By Karen E. Thuermer, AJOTThe Port of Rotterdam (Mainport) excels above all other European ports in terms of throughput. In 2005, the port handled 370.2 million tons, 171.3 million tons of which was liquid bulk cargo; 91.2 million tons of containerized freight, and 89.4 million tons of dry bulk cargo. Antwerp, Europe’s second busiest port, handles less than half of Rotterdam’s totals. In 2005, Rotterdam was the third busiest port worldwide behind No. 1 Shanghai, and No. 2 Singapore.
Mainport is mammoth. Covering 25,935 acres comprised of 12,350 acres of industrial sites; 8,645 acres of waterways, and 4,940 acres of rail, road, pipelines and greenery. Mainport also encompasses three large-scale distripark areas: Maasvlakte, Botlek, and Eemhaven. Maasvlakte is the largest, located right on the North Sea next to the ECT Delta Terminal. Each distripark is strategically located close to major container terminals and the city’s transport links to the European market.
With containerized capacity expected to increase over 40%, from 9.3 million teus in 2006 to 16 million teus in 2013, Mainport is experiencing major efforts to expand capacity capabilities in anticipation of this huge growth. The goal is to retain its position as Europe’s primary seaport.
DistributionDistribution is a major focus for the port. “Not every type of distribution should be here,” comments Minco A. van Meezen, port spokesman. “We are focusing on larger volume distribution in and out.”
Nippon Express/Cannon, DHL/Epson, Reebok, Excel and a host of others are already located at the port. “They do a limited amount of value added logistics, such as receiving, repacking, and light manufacturing, but it is not prevalent,” van Meezen says. “We are not under pressure to create jobs as some other ports are.”
Reaching out from the city to reclaimed land in the North Sea, the length of the port area is slightly over 30 miles. Some 35,000 deep sea ships and 130,000 inland waterway vessels call at the port each year.
ECT TerminalsEurope Container Terminals (ECT), which is part of the Hutchinson Port Holdings Group, operates three terminals at Rotterdam: ECT Delta Terminal, ECT Home Terminal, and ECT Hanno Terminal. The 583-acre ECT Delta Terminal offers water depth of nearly 56 feet, making it possible for 10,000-teu vessels to berth.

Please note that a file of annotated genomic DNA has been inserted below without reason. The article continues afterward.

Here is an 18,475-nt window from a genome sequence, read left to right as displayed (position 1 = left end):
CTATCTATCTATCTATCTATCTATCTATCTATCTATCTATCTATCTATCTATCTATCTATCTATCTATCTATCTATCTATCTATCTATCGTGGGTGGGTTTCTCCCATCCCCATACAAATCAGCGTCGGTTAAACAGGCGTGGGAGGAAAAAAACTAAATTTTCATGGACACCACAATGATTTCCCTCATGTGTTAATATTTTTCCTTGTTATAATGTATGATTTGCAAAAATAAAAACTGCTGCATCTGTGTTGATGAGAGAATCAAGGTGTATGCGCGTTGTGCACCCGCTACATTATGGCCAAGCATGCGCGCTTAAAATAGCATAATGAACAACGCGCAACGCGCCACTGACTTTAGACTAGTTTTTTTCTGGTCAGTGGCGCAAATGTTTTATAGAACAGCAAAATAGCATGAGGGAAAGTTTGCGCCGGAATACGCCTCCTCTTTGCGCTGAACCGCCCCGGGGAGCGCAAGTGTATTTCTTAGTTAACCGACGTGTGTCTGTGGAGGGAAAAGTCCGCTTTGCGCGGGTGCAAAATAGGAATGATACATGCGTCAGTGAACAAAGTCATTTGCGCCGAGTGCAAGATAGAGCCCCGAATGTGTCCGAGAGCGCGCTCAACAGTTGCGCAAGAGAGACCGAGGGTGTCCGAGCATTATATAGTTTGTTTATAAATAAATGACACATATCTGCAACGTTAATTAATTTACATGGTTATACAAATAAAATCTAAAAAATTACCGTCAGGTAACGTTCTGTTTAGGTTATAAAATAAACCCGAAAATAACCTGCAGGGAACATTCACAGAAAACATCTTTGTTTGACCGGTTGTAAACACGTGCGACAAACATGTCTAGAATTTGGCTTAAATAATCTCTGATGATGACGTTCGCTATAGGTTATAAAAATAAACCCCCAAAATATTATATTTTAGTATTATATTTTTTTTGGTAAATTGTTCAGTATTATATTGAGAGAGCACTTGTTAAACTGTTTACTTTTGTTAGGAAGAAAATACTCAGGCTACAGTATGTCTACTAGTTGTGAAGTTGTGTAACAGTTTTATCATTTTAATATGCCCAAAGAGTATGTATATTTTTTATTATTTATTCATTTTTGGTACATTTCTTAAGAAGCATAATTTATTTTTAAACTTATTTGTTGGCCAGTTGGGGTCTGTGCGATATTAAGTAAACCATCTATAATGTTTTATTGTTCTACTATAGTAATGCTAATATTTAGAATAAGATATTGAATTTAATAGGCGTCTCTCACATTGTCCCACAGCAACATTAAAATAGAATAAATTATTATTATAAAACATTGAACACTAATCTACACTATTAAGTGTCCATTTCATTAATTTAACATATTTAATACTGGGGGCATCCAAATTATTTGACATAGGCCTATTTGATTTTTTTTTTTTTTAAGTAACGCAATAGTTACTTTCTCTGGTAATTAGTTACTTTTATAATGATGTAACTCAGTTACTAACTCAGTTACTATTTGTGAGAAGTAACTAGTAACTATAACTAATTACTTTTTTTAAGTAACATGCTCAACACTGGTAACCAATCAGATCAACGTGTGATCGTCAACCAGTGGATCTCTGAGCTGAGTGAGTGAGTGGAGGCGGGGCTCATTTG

The ECT Delta Terminal is currently undergoing a major expansion. By the end of 2006, 27 deep sea cranes and one barge crane will be operational at the Delta Dedicated West Terminal (DDW) and Delta Dedicated East Terminal (DDE), increasing their capacity by 1.5 million container moves a year.
Other measures aimed at improving performance are also being implemented, such as terminal software, dual cycling (both loading and discharging a container in one single crane movement), twin carrying (two 20-foot containers on one AGV) and twin lifting (loading or discharging two 20-foot containers at the same time).
Betuwe RouteA distinguishing factor is that Rotterdam Mainport is a barge port. “This gives us a competitive edge,” says Alice H. Krecht, port marketing manager North America. “We offer good connections to the Rhine River.”
Today, 48% of the port’s business is destined for Europe’s hinterland. Only five percent, however, is transported by rail, a segment the port is working to upgrade. Twenty-one percent travels by pipeline, and 26% is transported by road. By comparison, 69% of inland freight in Germany moves by rail; 13% by barge, and 15% by rail.
Key to Rotterdam’s objectives for 2006-2010 is the development of the Betuwe Route, a dedicated freight-only line from Rotterdam to